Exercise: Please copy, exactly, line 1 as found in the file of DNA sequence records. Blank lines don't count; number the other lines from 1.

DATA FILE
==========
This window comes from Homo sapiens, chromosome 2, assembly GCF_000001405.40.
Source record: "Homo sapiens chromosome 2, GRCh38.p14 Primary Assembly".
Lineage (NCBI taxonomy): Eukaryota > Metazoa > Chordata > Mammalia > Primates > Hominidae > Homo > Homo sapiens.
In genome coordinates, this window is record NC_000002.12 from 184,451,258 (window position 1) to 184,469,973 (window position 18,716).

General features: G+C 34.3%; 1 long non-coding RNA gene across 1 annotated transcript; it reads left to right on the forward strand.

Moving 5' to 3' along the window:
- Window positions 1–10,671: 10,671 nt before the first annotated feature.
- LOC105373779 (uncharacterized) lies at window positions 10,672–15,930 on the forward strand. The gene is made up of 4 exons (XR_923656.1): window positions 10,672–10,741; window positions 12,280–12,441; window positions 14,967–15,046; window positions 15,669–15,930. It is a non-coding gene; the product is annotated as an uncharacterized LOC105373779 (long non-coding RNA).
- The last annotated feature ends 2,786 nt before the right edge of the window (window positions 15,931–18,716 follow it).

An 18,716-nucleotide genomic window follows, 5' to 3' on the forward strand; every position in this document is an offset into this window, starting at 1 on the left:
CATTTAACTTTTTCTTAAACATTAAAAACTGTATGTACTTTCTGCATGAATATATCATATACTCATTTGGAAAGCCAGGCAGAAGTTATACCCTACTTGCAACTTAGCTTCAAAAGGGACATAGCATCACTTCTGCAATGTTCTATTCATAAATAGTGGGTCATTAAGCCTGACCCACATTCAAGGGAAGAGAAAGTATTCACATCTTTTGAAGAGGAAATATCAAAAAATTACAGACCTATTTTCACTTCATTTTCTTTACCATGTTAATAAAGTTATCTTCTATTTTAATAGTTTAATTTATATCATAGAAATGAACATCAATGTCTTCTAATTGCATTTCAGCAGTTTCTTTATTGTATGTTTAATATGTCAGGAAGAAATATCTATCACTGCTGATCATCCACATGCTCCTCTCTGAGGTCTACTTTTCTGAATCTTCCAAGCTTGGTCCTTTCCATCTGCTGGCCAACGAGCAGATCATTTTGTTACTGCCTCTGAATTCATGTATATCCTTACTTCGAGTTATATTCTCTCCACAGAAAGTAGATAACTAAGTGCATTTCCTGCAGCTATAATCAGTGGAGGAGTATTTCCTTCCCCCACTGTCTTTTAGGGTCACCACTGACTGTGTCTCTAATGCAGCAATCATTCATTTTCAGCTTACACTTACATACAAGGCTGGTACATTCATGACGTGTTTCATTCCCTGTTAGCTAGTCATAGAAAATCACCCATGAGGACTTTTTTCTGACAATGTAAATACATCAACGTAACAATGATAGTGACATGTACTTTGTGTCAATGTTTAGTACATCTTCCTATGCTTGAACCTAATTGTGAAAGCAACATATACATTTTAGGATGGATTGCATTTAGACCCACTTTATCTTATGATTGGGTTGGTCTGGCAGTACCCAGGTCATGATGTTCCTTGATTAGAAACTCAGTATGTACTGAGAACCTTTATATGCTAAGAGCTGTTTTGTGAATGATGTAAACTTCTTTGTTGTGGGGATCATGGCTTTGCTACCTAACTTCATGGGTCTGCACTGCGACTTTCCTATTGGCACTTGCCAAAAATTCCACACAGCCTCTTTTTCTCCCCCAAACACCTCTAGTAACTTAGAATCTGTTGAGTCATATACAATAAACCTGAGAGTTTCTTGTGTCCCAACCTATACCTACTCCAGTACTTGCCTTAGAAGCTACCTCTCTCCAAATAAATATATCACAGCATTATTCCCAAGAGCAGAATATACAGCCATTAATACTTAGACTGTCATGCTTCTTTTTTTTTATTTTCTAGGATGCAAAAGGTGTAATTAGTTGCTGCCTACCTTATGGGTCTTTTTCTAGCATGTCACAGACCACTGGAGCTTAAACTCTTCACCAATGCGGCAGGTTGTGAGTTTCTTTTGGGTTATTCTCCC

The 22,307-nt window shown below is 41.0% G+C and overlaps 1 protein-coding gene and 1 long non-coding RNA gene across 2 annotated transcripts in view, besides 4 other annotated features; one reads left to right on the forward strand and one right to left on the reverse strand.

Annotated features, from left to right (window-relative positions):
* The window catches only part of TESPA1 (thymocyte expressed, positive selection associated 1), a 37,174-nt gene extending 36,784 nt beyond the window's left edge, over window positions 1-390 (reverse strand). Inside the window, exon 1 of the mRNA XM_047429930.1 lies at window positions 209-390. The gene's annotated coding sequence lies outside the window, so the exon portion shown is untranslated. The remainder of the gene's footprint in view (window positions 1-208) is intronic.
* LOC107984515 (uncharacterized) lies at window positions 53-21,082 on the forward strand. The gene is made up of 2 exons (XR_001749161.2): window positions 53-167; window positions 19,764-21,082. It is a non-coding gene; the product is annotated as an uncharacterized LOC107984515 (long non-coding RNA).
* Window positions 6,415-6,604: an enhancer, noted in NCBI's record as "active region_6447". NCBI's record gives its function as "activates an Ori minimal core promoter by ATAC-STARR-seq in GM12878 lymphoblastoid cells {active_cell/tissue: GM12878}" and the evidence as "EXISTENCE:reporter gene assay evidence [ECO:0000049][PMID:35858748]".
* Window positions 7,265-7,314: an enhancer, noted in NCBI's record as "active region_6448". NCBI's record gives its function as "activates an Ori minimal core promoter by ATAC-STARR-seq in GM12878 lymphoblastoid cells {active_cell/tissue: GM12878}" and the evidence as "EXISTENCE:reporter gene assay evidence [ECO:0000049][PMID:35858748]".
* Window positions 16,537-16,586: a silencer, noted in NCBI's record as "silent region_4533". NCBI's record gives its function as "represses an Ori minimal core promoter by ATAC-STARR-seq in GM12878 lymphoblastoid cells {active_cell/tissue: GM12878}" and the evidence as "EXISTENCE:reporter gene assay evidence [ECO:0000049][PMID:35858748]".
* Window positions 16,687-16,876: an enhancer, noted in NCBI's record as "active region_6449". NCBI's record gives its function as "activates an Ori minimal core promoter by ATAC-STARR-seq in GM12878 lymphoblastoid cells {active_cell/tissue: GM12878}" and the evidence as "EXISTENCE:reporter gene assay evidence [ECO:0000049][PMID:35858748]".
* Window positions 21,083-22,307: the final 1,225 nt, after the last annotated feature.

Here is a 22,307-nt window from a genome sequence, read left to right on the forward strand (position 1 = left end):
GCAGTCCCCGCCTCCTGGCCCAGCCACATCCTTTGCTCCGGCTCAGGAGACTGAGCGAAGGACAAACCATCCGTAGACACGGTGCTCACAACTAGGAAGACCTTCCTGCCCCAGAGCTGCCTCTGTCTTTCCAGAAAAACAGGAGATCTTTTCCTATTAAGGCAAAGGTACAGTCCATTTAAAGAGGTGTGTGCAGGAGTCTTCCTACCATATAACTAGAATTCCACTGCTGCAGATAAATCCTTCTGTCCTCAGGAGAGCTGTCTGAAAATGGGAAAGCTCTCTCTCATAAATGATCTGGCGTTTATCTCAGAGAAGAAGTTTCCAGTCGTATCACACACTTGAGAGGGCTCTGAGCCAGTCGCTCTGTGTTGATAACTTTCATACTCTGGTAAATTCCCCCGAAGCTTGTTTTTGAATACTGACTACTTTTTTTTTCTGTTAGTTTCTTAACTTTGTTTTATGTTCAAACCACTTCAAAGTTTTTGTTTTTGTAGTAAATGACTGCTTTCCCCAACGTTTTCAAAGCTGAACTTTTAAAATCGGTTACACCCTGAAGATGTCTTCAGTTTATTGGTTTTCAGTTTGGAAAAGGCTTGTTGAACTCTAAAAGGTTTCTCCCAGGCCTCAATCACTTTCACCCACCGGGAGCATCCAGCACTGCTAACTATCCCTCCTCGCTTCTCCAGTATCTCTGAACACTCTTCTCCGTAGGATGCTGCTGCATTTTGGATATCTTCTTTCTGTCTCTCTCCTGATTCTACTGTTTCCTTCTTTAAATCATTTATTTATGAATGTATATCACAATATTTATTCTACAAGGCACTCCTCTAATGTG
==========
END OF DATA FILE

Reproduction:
This window comes from Homo sapiens, chromosome 2, assembly GCF_000001405.40.